Early Detection of Breast Cancer

14 Sep 2015 in

Early detection of breast cancer offers women the best possible chance for optimal treatment. As with many cancers, breast cancer is more easily managed and treated when it is still small. To ensure early detection of breast cancer, women should educate themselves about appropriate screening and breast health care.

Why is Early Detection of Breast Cancer Important?

When breast cancer is diagnosed before it has spread or grown too large, it is more likely to be treated successfully. Five-year relative survival rates in women diagnosed with early stage breast cancers rise above 90 percent, according to the American Cancer Society.

However, this number drops to 22 percent in women diagnosed with late stage breast cancer. You can increase your chances for early detection of breast cancer through regular screening and awareness of breast cancer signs and symptoms.

Recommendations for Early Detection of Breast Cancer

All adult women should be proactive about maintaining their breast health. In most women, annual screening mammogram beginning at age 40 is appropriate. Annual screening mammograms can detect cancers that are imperceptible during clinical breast exam and breast self-exam.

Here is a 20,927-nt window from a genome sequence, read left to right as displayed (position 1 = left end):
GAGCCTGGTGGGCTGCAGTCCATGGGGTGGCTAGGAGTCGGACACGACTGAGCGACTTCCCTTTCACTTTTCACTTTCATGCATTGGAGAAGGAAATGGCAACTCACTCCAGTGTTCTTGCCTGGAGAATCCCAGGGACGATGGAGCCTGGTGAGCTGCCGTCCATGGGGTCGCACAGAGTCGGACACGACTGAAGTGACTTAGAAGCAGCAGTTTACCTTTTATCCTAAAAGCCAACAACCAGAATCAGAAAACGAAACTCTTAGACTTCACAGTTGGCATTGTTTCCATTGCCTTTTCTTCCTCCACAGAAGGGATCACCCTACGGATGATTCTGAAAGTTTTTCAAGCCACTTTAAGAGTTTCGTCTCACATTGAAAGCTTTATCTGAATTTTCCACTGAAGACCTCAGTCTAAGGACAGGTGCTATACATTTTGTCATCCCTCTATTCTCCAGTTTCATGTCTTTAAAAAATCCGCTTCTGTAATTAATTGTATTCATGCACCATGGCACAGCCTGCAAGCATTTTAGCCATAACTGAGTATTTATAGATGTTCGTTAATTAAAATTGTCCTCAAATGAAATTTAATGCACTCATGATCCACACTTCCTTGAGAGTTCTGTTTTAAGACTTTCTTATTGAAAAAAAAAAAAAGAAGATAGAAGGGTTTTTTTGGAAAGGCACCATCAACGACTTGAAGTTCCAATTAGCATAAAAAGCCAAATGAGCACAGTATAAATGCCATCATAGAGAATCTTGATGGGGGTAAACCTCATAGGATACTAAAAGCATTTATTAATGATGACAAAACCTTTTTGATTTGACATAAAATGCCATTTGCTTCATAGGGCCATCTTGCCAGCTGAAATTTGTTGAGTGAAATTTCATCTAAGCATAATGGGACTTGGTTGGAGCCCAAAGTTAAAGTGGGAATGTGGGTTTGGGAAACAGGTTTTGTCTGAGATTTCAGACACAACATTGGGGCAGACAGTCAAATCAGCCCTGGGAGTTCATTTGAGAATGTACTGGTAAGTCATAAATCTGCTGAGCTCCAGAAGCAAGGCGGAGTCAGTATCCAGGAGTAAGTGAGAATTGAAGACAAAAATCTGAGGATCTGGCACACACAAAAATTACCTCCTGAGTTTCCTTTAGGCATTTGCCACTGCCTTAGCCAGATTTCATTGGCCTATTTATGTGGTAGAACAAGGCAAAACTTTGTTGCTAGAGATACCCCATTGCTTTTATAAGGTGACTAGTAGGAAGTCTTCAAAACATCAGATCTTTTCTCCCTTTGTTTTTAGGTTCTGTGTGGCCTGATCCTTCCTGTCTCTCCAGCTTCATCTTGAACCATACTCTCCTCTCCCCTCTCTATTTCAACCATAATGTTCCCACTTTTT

Women in their 20s and 30s should receive clinical breast exam every three years. Beginning at age 40, clinical breast exam should be performed once every year (in addition to an annual screening mammogram). Breast self-exam is also an option for women in their 20s and older. If you choose to perform breast self-exam, discuss technique options with your physician.

For certain women, we recommend supplemental screening (such as breast MRI or breast ultrasound) in addition to an annual mammogram. Breast MRI is appropriate for some women at intermediate- to high-risk for breast cancer. Women may consider risk assessment to inform a decision about supplemental screening. Women with certain risk factors are more appropriate candidates for supplemental screening. These include:

  • Personal history of breast cancer.
  • ­Family history of breast cancer.
  • Genetic mutation associated with increased risk for breast cancer.
  • Personal history of radiation exposure to the chest wall.
  • Dense breast tissue.

Women should be aware of risk factors to help them choose an approach that enables early detection of breast cancer. At Breastlink, we are committed to working with patients to prepare them for screening and to develop a breast health care plan. If you would like to learn more about early detection of breast cancer or risk assessment, please contact us.

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